We’re back to how electricity seems to be the key for good and evil traveling. As Cooper in Dougie guise gazes at a flag and hears the strains of “America, the Beautiful” in his memory, he’s distracted by a lady who walks by wearing red pumps. As his eyes follow the flash of color, they rest upon an electrical outlet in the wall. Perhaps Cooper is recalling how he was reborn into this Dougie life and is seeing connections to other outlets we don’t know.
The Hornes of Plenty
Those red pumps seem awfully familiar. While red is David Lynch’s favorite color (and indeed, Laura Dern’s and Naomi Watts’ characters sport red flats in the episode as well), red pumps were also featured in the original series, when Audrey Horne (Sherilyn Fenn) wore them to school. So far this revival, we still don’t know where she is or even if she did give birth to an Evil Cooper hatechild. At this point, Lynch is teasing us mercilessly with these hints. What’s next? Knotted cherry stems? Regardless, information on how Audrey fits into the bigger picture, is way overdue. The images of the red pumps combined with the power outlet gives us hope that her reappearance will take place soon, in conjunction with what seems to be an imminent trip to (and out of) the Black Lodge.
Despite Audrey’s current absence though, the Hornes have quickly become more and more prominent in the storytelling in Twin Peaks. While Ben (Richard Beymer) resists kissing his assistant, which prompts her to call him a “good man” (ha! I guess history is erased), his brother Jerry (David Patrick Kelly) is high as a floating Briggs head and hallucinates that his foot is speaking to him. Elsewhere in town, Ben’s son Johnny (Eric Rondell) escapes his caretaker, runs through the house and then crashes his head into the wall, which injures him and knocks down a framed photo of a waterfall.
The history of the Horne men and their mental stability is an intriguing one. In the original series, Audrey was blamed for Johnny’s condition of acting as if he were six after she had pushed him down the stairs in childhood. Dr. Jacoby (Russ Tamblyn), however, claims that Johnny’s condition is a self-induced retreat to childhood as a result of an unknown emotional trauma. Furthermore, Ben had a mental breakdown in the original series – when he believed he was Gen. Robert E. Lee during the Civil War.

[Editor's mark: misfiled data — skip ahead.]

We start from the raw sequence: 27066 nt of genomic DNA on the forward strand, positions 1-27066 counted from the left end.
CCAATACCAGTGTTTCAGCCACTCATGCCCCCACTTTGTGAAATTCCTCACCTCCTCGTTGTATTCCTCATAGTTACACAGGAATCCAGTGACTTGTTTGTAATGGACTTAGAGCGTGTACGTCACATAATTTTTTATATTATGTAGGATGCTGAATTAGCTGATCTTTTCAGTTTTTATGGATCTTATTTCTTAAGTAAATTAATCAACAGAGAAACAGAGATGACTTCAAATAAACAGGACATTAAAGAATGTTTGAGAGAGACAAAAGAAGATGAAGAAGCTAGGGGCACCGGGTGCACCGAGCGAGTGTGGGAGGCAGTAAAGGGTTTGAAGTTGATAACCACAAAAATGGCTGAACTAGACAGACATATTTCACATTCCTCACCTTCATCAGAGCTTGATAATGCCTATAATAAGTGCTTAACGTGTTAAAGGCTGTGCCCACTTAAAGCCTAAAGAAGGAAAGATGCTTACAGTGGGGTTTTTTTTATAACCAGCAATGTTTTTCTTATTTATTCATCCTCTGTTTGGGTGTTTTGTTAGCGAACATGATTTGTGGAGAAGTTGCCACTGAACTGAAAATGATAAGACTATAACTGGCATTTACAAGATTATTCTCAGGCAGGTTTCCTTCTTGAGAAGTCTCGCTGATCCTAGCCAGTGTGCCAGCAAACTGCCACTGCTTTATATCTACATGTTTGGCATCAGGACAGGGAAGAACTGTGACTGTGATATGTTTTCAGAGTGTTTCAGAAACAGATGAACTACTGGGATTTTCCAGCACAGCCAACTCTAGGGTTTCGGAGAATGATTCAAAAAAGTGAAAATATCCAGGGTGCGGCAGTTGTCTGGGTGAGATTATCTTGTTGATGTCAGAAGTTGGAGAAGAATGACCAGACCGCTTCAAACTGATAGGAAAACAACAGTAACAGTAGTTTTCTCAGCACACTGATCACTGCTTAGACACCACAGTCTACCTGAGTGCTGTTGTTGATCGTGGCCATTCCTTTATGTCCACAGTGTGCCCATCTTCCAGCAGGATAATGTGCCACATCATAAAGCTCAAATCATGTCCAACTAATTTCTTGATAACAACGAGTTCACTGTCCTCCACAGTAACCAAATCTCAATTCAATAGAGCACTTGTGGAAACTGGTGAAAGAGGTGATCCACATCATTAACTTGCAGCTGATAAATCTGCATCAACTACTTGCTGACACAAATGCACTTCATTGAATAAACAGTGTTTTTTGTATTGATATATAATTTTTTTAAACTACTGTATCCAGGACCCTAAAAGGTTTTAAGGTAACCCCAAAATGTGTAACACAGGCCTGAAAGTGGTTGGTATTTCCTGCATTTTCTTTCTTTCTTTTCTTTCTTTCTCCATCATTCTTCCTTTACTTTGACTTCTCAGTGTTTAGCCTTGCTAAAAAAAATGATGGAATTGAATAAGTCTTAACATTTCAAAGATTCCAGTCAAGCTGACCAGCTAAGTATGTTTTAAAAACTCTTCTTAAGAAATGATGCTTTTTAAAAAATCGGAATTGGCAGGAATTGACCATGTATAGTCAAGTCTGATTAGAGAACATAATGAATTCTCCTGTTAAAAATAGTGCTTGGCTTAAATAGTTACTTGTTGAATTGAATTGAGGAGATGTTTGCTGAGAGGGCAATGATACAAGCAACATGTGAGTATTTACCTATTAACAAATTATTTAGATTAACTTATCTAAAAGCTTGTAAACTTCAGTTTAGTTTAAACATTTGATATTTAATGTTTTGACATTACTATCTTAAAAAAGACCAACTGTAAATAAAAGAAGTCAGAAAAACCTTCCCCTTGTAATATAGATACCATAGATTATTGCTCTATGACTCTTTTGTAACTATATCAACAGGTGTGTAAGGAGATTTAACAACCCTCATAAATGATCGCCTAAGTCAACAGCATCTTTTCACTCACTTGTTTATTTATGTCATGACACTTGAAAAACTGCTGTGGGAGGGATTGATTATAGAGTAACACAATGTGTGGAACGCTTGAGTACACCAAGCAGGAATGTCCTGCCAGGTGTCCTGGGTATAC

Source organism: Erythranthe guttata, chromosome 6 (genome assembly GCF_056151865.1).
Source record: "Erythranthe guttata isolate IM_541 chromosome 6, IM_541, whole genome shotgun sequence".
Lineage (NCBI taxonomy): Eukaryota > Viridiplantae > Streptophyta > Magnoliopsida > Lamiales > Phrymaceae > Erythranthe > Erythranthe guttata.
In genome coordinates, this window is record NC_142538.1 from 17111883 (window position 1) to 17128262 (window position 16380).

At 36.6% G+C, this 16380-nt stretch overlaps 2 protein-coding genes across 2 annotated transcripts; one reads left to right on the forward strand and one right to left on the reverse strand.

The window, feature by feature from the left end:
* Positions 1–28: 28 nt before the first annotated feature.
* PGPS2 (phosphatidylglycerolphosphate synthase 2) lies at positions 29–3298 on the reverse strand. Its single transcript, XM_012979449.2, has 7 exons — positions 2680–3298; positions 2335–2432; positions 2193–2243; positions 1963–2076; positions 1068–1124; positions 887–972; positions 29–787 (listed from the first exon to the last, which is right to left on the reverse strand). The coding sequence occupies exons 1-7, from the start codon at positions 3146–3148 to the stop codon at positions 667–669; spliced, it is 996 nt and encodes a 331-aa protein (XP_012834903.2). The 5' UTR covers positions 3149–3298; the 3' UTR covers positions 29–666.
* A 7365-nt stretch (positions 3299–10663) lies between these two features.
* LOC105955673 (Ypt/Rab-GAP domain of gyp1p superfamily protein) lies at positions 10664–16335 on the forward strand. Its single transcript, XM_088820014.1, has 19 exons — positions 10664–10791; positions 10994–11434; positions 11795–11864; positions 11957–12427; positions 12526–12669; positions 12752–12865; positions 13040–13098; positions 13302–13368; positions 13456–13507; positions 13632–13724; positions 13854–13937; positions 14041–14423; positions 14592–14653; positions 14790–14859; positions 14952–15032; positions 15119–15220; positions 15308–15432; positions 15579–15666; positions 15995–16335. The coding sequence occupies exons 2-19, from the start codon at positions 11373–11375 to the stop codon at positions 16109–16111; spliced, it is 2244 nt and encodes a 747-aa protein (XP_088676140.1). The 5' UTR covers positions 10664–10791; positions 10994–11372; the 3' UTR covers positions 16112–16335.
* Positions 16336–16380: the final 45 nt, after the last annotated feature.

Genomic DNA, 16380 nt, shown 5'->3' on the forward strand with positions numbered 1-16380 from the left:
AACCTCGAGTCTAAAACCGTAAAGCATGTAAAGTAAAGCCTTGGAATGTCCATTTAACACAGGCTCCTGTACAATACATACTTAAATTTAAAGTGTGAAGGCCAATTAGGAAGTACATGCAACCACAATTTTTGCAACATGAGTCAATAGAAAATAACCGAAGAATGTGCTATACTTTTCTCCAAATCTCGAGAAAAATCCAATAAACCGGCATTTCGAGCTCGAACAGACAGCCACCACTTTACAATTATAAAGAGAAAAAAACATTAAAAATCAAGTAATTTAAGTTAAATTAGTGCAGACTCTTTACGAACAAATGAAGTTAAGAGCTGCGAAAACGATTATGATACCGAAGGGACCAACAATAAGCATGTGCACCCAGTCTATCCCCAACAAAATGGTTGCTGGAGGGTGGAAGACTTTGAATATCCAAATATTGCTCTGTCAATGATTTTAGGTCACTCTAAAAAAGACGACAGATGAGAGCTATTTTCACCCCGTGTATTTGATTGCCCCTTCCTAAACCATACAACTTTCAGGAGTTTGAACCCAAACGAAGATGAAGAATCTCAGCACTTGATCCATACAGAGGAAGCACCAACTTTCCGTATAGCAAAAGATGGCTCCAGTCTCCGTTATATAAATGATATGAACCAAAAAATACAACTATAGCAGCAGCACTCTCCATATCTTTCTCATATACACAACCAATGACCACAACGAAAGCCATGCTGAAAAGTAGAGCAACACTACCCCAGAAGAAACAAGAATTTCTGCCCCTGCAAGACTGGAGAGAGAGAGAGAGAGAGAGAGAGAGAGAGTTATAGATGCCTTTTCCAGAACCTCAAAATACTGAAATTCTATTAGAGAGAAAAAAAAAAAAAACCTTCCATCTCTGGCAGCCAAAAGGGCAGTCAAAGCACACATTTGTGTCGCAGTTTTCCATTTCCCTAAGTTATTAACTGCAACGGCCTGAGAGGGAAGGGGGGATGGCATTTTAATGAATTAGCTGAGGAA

And while Jerry is clearly high in the forest and yanks his own foot, causing him to fall, we wonder if it could be something more. His appendage tells him, “I am not your foot,” repeatedly in a voice that sounds a lot like The Arm. Recall that The Arm was amputated from Philip Gerard (Al Strobel), who wanted to rid himself of the evil “Fire Walk With Me” tattoo. Maybe Jerry smokes weed in order to silence the voice or his other mental issues.
And we didn’t forget about Richard. He hasn’t been shown to be mentally unfit per se, but he’s definitely psychotic and is an avid cocaine user. We wouldn’t be surprised if he has some issues with reality. Regardless of what the supposed causes of all of these breaks are, as we’ve seen in the past, most issues stem from trauma, and especially the evil that blossomed when BOB came into being.
At one point, Evil Cooper sent the text, “Around the dinner table the conversation is lively,” to an unknown recipient, whom is later revealed to be Diane (Laura Dern). There are a few possibilities here. They both are in cahoots, but it’s doubtful she’s willingly is, given her visceral reaction to even speaking to him. He could be torturing her, reminding her of whatever happened on that horrible night since they did supposedly have dinner. We also like the idea of him perhaps planting a sleeper command in her that is triggered by this phrase. But what would her mission be?
What are some of your theories? Share them below.
“Twin Peaks” airs Sundays at 9 p.m. on Showtime.